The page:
Let Love In

Studio Album by released in 2006

Let Love In review

Collection of strong songs akin to the band’s glory days of Dizzy Up The Girl

The Goo Goo Dolls were formed in Buffalo, NY, in 1985 by guitarist/vocalist Johnny Rzeznik, bassist Robby Takac, and drummer George Tutuska, initially under the name the Sex Maggots (the new name was chosen from an ad in True Detective magazine at the behest of a local club owner). Early in their career, the Goo Goo Dolls were frequently dismissed by critics as mere imitators of the Replacements; however, the band refined and mainstreamed their sound enough to become of the most popular adult alternative rock bands of the latter half of the '90s, selling millions of records. A string of hits such as Name and Iris made them an overnight sensation on the pop charts. But after a mediocre and somewhat sterile showing with 2002’s Gutterflower, singer and songwriter Johnny Rzeznik moved back to Buffalo from Los Angeles and suddenly began to write good songs again. The result is Let Love In, the Goo Goo Dolls’ latest release, and while it doesn’t go too far into their punk roots, Rzeznik and company have found their batting stroke again with a collection of strong pop/rock songs akin to the band’s glory days of Dizzy Up The Girl.

Trademark mix of stylized arena-rock guitars and huge romantic choruses

New album from the Goo Goo Dolls outfits their trademark mix of stylized arena-rock guitars and huge romantic choruses with subtle atmospherics and a bright pop sheen. Stay With You is formulaic, but it follows the same formula that has worked for these guys as well as their modern guitar pop brethren, Train. The title track is even catchier, and has the same dark undertone that made Dizzy Up The Girl an instant smash among popsters and alt-rockers alike eight years ago. There are two songs on here that were released as early singles – Better Days, the hopeful anthem that was used by CNN and others in the wake of Hurricane Katrina, and an adequate version of Supertramp’s Give a Little Bit. As with every Goo Goo Dolls’ record, you’ve got your share of songs written and sung by bassist Robby Takac. Takac has the kind of nasally, clown-like voice you just wish would go away, but this time around his songs are really good, especially the driving rocker Listen. Other standouts are the blissful Without You Here and the bitter yet triumphant Can’t Let It Go. On Let Love In we do find the Goo Goo Dolls covering more "ballad" type songs, but don't worry, the band hasn't quite hit matchbox 20 levels yet. Johnny Rzeznik's singing still has that smooth but tear-soaked quality that made hits out of Iris and Black Balloon.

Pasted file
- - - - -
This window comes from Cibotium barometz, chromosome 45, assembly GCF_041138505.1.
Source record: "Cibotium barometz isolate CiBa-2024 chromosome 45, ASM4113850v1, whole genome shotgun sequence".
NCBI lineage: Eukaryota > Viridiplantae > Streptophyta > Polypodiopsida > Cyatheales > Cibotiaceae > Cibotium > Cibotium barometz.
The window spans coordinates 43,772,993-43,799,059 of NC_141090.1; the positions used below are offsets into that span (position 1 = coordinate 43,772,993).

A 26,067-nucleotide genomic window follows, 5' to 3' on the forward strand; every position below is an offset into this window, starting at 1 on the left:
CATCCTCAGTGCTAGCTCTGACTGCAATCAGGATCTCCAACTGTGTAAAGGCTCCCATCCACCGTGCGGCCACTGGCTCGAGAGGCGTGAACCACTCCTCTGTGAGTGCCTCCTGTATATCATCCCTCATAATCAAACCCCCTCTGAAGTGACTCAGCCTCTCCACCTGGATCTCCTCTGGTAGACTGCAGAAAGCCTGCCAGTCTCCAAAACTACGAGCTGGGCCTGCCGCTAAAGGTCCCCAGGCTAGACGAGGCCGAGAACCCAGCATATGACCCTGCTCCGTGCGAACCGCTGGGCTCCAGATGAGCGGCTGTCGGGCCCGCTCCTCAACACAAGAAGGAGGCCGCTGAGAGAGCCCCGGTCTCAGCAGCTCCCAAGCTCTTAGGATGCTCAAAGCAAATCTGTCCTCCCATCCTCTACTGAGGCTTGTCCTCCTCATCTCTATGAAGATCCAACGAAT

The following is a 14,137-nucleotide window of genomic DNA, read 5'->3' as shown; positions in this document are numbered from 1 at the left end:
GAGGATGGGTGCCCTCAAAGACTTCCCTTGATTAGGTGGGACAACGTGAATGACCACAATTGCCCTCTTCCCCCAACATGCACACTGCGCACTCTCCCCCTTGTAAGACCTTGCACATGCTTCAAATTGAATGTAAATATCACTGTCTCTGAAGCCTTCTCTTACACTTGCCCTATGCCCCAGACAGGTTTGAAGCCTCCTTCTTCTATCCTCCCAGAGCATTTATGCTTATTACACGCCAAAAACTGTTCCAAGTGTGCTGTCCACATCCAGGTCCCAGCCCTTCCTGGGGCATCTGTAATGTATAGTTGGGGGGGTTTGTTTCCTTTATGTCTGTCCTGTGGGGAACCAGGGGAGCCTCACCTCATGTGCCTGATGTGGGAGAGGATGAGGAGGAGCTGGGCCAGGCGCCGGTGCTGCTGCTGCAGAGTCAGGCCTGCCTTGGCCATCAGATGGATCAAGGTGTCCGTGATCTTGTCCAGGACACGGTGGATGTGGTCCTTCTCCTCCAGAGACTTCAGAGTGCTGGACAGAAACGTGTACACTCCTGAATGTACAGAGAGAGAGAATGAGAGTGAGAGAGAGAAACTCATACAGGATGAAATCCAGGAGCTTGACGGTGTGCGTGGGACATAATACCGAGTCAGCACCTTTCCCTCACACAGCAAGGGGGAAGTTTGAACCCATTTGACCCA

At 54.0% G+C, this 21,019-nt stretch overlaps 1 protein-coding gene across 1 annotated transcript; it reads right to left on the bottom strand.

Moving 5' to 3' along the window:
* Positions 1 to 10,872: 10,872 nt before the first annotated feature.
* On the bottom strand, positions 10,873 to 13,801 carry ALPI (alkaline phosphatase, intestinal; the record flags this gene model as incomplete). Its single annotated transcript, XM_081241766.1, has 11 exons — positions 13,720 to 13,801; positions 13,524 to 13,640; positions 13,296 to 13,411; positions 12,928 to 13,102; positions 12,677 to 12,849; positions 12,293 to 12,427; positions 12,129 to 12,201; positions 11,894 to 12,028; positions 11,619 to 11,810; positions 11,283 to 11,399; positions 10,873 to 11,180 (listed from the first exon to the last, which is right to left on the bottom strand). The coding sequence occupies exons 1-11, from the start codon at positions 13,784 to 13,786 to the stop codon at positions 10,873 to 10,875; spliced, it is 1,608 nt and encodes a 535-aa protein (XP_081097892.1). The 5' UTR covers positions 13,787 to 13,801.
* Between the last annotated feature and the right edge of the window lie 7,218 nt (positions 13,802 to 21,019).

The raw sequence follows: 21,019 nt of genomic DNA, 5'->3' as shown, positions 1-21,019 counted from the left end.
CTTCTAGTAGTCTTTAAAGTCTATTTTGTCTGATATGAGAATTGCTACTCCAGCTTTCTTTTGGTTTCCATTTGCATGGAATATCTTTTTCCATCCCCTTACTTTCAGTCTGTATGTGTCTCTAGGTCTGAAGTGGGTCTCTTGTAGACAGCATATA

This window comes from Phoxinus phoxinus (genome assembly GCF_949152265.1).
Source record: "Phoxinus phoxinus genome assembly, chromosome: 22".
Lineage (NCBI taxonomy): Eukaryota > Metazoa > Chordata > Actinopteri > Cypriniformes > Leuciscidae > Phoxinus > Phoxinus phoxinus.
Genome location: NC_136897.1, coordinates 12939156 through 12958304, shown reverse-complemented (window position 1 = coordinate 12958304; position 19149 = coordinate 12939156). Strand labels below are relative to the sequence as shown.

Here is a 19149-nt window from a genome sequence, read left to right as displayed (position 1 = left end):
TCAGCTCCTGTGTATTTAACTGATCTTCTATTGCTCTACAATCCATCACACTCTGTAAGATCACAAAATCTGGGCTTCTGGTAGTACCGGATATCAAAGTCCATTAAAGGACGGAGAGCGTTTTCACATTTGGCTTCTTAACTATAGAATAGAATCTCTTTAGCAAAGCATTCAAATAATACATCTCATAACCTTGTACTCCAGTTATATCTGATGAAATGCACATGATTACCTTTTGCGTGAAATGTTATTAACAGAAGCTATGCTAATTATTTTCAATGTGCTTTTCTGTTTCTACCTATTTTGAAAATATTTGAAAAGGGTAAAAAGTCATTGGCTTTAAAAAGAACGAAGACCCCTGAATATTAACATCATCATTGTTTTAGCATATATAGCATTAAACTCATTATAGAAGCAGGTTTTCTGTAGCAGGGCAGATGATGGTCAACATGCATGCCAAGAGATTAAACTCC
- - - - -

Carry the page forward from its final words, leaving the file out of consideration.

The Goo Goo Dolls brought us a solid set of well-crafted rock tunes with Let Love In

Fans turned off by Gutterflower's mediocrity will no doubt be happy with the songs on Let Love In. To put simply, this album was made for radio, much like Dizzy Up The Girl. The writing here is great, with a lot of hopefulness. Actually, the title of the Goo Goo Dolls' new album can be taken somewhat literally: Let Love In is a welcoming collection of songs that eschews some of the darker currents roiling under the surface of Gutterflower. Thanks in no small part to Glen Ballard – who made his name as the man behind Alanis Morissette's Jagged Little Pill and then went on to sand down the rough edges of Aerosmith, Live, and the Dave Matthews Band, and performs the same task here – this is the sound of a mainstream adult rock band, a band that knows their craft. It's easy listening music for a generation raised on rock, but that's not necessarily a bad thing. Frontman Johnny Rzeznik remains a solid journeyman rocker, as both a writer and singer. The Goo Goo Dolls have remained rock star cool and brought us a solid set of well-crafted rock tunes with Let Love In. Welcome back, gentlemen!